Therefore, if possible, use an oxygen
breathing apparatus or other protective breathing
equipment when you go into a burning compartment.
If protective equipment is not available, cover your
mouth and nose with a wet cloth to reduce the danger of
inhaling smoke, flame, or hot air.
CAUTION: A WET CLOTH GIVES YOU
NO PROTECTION AGAINST POISONOUS
GASES OR LACK OF OXYGEN!
RESCUE FROM STEAM-FILLED SPACES.
It is sometimes possible to rescue a person from a space
in which there is a steam leak. Since steam rises,
escape upward may not be possible. If the normal exit
is blocked by escaping steam, move the casualty to the
escape trunk or, if there is none, to the lowest level in
RESCUE FROM ELECTRICAL CONTACT.
Rescuing a person who has received an electrical
shock is likely to be difficult and dangerous. Extreme
caution must be used, or you may be electrocuted
CAUTION: YOU MUST NOT TOUCH
THE VICTIMS BODY, THE WIRE, OR
ANY OTHER OBJECT THAT MAY BE
First of all, look for the switch. If you find the
switch, turn off the current immediately. Do not waste
too much time hunting for the switch: Every second is
If you cannot find the switch, try to remove the
wire from the victim with a DRY broom handle,
branch, pole, oar, board, or similar NONCON-
DUCTING object. It may be possible to use a DRY
rope or DRY clothing to pull the wire away from the
victim. You can also break the contact by cutting
the wire with a WOODEN-HANDLED axe, but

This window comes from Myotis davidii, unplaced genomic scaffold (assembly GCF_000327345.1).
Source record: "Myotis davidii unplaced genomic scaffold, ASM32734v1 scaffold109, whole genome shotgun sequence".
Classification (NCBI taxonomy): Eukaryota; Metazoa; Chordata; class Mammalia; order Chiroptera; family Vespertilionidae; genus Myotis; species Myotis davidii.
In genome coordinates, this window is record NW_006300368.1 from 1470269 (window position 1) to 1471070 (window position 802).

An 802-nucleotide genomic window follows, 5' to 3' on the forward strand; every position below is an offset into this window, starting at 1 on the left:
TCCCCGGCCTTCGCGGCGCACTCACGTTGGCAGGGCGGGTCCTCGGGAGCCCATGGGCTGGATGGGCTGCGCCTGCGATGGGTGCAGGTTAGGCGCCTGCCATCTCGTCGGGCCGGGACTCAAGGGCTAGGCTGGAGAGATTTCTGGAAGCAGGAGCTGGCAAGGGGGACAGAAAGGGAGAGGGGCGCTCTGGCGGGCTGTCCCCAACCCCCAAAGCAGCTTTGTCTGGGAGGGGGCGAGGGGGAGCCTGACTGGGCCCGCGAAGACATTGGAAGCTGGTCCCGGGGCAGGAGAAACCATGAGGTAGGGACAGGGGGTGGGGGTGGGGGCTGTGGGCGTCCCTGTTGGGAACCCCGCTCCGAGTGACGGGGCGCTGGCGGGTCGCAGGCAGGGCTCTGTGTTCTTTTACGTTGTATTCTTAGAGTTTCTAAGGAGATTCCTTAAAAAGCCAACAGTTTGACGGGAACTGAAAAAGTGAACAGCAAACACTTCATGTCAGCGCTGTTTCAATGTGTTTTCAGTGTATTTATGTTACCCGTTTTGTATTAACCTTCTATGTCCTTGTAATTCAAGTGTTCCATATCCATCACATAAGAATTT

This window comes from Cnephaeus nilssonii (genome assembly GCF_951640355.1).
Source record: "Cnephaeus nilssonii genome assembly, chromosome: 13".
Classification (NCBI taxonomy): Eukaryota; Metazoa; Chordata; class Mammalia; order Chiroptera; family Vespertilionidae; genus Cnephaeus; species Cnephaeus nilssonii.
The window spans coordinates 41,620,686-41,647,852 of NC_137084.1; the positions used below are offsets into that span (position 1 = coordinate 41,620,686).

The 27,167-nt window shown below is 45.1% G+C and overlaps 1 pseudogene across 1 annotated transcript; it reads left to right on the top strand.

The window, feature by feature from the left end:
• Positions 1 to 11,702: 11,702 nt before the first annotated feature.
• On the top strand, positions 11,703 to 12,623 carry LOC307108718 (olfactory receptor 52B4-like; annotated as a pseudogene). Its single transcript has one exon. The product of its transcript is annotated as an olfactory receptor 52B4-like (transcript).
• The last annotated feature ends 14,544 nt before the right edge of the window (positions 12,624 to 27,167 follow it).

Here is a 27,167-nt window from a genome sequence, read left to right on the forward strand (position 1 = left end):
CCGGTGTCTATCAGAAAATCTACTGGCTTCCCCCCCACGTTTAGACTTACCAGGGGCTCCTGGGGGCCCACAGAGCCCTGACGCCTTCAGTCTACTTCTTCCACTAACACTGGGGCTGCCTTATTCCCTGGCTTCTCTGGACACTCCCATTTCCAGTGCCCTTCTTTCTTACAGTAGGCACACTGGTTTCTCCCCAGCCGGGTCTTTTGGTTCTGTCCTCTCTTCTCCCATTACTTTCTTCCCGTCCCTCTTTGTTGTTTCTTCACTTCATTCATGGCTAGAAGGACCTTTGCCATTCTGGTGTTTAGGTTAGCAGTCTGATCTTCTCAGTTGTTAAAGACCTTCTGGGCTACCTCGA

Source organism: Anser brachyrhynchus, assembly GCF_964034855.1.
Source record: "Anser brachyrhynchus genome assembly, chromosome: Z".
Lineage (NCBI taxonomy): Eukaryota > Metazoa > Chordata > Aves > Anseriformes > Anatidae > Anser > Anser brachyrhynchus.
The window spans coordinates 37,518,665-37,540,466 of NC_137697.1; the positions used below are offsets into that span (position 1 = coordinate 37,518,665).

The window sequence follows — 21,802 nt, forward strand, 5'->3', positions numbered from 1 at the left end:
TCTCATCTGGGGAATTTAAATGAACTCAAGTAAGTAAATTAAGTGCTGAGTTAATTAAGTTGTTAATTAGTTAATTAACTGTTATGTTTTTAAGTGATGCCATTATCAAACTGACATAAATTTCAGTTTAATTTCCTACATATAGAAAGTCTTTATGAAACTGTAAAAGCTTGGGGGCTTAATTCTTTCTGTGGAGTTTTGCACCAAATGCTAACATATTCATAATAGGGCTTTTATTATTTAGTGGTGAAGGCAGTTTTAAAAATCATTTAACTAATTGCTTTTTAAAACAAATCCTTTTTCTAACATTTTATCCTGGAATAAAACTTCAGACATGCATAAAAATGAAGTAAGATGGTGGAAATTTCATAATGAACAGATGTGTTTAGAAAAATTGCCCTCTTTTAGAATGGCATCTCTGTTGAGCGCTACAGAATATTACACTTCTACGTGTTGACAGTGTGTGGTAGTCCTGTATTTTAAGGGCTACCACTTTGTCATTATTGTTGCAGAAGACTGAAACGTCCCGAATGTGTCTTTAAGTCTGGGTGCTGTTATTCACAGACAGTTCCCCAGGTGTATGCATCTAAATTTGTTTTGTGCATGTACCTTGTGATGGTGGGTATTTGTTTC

this is extremely dangerous because the cut ends of
the wire are likely to curl and lash back at you
before you have time to get out of the way. When
you are trying to break an electrical contact, always
stand on some nonconducting material such as a
DRY board, DRY newspapers, or DRY clothing.
See figure 326.
RESCUE FROM UNVENTILATED COM-
PARTMENTS.Rescuing a person from a void,
double bottom, gasoline or oil tank, or any closed
compartment or unventilated space is generally a very
hazardous operation. Aboard naval vessels and at
naval shore stations, no person is permitted to enter any
such space or compartment until a damage control
officer (DCO), or some person designated by the DCO,
has indicated that the likelihood of suffocation,
poisoning, and fire or explosion has been eliminated as
far as possible. The rescue of a person from any closed
space should therefore be performed under the
supervision of the DCO or in accordance with the
DCOs instructions. In general, it is necessary to
observe the following precautions when attempting to
rescue a person from any closed or poorly ventilated
If possible, test the air for oxygen deficiency,
poisonous gases, and explosive vapors.
Wear a hose (air line) mask or oxygen breathing
apparatus. The air line mask is preferred for use
in spaces that may contain high concentrations
of oil or gasoline vapors. Do not depend upon a
protective mask or a wet cloth held over your
face to protect you from oxygen deficiency or
Before going into a compartment that may
contain explosive vapors, be sure that people are
stationed nearby with fire-extinguishing
Figure 326.Moving a victim away from an electrical line.